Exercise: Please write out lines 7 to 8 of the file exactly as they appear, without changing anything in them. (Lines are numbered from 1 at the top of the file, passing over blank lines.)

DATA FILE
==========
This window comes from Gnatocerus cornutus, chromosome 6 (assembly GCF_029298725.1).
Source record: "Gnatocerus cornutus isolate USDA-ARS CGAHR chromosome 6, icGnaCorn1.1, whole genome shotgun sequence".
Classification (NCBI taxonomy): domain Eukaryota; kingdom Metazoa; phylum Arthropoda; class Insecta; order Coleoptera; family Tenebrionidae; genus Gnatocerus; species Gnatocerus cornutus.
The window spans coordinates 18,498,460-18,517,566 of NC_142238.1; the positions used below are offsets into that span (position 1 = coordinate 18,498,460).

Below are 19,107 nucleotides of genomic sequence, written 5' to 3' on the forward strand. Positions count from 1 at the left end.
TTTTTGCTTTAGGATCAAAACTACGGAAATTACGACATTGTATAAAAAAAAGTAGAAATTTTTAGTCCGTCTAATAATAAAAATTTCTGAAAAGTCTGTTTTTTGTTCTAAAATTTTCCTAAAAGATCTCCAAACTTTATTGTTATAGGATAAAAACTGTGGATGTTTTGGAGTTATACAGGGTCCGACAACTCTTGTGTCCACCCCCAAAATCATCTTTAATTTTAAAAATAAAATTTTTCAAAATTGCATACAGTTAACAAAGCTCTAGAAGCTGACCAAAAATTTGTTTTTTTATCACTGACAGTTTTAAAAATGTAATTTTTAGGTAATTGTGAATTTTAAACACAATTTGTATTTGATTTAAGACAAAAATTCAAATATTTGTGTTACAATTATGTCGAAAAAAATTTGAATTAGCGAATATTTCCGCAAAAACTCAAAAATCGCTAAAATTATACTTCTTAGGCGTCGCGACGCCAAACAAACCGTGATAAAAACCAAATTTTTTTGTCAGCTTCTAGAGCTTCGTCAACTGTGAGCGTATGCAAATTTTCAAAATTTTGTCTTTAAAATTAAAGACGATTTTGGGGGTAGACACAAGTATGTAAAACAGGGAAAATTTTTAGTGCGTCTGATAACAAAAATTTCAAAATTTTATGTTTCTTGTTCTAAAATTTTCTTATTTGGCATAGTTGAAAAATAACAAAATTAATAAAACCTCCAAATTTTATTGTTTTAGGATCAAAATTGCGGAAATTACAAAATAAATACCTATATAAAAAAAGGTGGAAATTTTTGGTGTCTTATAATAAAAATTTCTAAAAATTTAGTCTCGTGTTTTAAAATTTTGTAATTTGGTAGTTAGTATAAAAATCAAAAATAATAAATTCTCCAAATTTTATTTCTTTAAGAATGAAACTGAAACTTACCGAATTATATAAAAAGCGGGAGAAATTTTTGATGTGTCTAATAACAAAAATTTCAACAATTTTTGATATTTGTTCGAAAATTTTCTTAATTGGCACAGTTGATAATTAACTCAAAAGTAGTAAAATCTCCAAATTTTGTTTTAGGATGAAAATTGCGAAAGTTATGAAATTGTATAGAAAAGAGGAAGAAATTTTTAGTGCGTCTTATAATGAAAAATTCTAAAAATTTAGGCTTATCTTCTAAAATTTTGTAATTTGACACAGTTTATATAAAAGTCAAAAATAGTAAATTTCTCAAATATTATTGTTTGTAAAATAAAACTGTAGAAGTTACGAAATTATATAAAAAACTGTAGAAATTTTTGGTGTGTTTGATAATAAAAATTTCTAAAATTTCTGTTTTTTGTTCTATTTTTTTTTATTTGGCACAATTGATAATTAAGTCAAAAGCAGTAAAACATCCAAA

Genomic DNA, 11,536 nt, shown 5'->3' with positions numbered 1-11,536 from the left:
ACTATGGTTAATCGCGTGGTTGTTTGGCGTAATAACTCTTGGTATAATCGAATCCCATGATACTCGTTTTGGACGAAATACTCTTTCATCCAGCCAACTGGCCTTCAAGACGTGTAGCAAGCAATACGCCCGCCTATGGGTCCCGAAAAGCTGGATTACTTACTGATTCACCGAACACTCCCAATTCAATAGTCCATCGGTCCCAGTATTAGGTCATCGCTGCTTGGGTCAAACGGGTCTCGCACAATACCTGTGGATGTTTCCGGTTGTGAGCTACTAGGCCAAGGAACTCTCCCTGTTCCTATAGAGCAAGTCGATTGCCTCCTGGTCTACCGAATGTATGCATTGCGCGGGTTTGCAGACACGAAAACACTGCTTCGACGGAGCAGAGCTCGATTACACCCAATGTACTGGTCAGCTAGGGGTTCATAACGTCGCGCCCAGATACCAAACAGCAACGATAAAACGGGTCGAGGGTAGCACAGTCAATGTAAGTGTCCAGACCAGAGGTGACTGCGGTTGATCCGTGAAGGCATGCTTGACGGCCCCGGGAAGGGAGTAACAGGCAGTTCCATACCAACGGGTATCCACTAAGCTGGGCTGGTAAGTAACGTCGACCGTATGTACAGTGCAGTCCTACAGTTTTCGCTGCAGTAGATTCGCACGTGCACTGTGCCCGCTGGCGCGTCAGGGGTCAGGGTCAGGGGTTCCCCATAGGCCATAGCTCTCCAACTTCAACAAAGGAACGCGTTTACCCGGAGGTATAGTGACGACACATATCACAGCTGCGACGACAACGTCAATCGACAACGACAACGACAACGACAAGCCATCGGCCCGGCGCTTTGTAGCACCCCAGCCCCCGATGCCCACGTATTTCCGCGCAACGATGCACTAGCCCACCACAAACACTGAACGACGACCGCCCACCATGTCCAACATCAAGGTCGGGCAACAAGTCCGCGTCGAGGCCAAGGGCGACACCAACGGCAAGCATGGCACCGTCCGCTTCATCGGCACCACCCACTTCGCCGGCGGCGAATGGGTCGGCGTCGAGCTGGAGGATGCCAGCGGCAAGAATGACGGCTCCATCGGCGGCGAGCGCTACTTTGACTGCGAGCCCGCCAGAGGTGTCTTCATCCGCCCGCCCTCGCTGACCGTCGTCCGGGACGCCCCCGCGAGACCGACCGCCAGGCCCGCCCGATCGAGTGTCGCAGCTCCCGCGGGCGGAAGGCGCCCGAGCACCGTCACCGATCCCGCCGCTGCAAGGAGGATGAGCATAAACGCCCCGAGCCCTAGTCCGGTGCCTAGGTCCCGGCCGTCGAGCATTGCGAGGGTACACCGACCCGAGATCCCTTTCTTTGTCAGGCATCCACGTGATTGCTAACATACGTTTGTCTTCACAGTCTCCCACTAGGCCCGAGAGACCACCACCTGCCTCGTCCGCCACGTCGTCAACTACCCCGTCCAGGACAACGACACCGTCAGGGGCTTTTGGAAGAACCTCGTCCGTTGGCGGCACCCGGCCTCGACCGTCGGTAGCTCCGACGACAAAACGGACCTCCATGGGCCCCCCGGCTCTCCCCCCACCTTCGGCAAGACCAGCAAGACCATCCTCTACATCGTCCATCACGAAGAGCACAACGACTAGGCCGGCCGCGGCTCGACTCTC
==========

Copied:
Genomic DNA, 11,536 nt, shown 5'->3' with positions numbered 1-11,536 from the left:
ACTATGGTTAATCGCGTGGTTGTTTGGCGTAATAACTCTTGGTATAATCGAATCCCATGATACTCGTTTTGGACGAAATACTCTTTCATCCAGCCAACTGGCCTTCAAGACGTGTAGCAAGCAATACGCCCGCCTATGGGTCCCGAAAAGCTGGATTACTTACTGATTCACCGAACACTCCCAATTCAATAGTCCATCGGTCCCAGTATTAGGTCATCGCTGCTTGGGTCAAACGGGTCTCGCACAATACCTGTGGATGTTTCCGGTTGTGAGCTACTAGGCCAAGGAACTCTCCCTGTTCCTATAGAGCAAGTCGATTGCCTCCTGGTCTACCGAATGTATGCATTGCGCGGGTTTGCAGACACGAAAACACTGCTTCGACGGAGCAGAGCTCGATTACACCCAATGTACTGGTCAGCTAGGGGTTCATAACGTCGCGCCCAGATACCAAACAGCAACGATAAAACGGGTCGAGGGTAGCACAGTCAATGTAAGTGTCCAGACCAGAGGTGACTGCGGTTGATCCGTGAAGGCATGCTTGACGGCCCCGGGAAGGGAGTAACAGGCAGTTCCATACCAACGGGTATCCACTAAGCTGGGCTGGTAAGTAACGTCGACCGTATGTACAGTGCAGTCCTACAGTTTTCGCTGCAGTAGATTCGCACGTGCACTGTGCCCGCTGGCGCGTCAGGGGTCAGGGTCAGGGGTTCCCCATAGGCCATAGCTCTCCAACTTCAACAAAGGAACGCGTTTACCCGGAGGTATAGTGACGACACATATCACAGCTGCGACGACAACGTCAATCGACAACGACAACGACAACGACAAGCCATCGGCCCGGCGCTTTGTAGCACCCCAGCCCCCGATGCCCACGTATTTCCGCGCAACGATGCACTAGCCCACCACAAACACTGAACGACGACCGCCCACCATGTCCAACATCAAGGTCGGGCAACAAGTCCGCGTCGAGGCCAAGGGCGACACCAACGGCAAGCATGGCACCGTCCGCTTCATCGGCACCACCCACTTCGCCGGCGGCGAATGGGTCGGCGTCGAGCTGGAGGATGCCAGCGGCAAGAATGACGGCTCCATCGGCGGCGAGCGCTACTTTGACTGCGAGCCCGCCAGAGGTGTCTTCATCCGCCCGCCCTCGCTGACCGTCGTCCGGGACGCCCCCGCGAGACCGACCGCCAGGCCCGCCCGATCGAGTGTCGCAGCTCCCGCGGGCGGAAGGCGCCCGAGCACCGTCACCGATCCCGCCGCTGCAAGGAGGATGAGCATAAACGCCCCGAGCCCTAGTCCGGTGCCTAGGTCCCGGCCGTCGAGCATTGCGAGGGTACACCGACCCGAGATCCCTTTCTTTGTCAGGCATCCACGTGATTGCTAACATACGTTTGTCTTCACAGTCTCCCACTAGGCCCGAGAGACCACCACCTGCCTCGTCCGCCACGTCGTCAACTACCCCGTCCAGGACAACGACACCGTCAGGGGCTTTTGGAAGAACCTCGTCCGTTGGCGGCACCCGGCCTCGACCGTCGGTAGCTCCGACGACAAAACGGACCTCCATGGGCCCCCCGGCTCTCCCCCCACCTTCGGCAAGACCAGCAAGACCATCCTCTACATCGTCCATCACGAAGAGCACAACGACTAGGCCGGCCGCGGCTCGACTCTC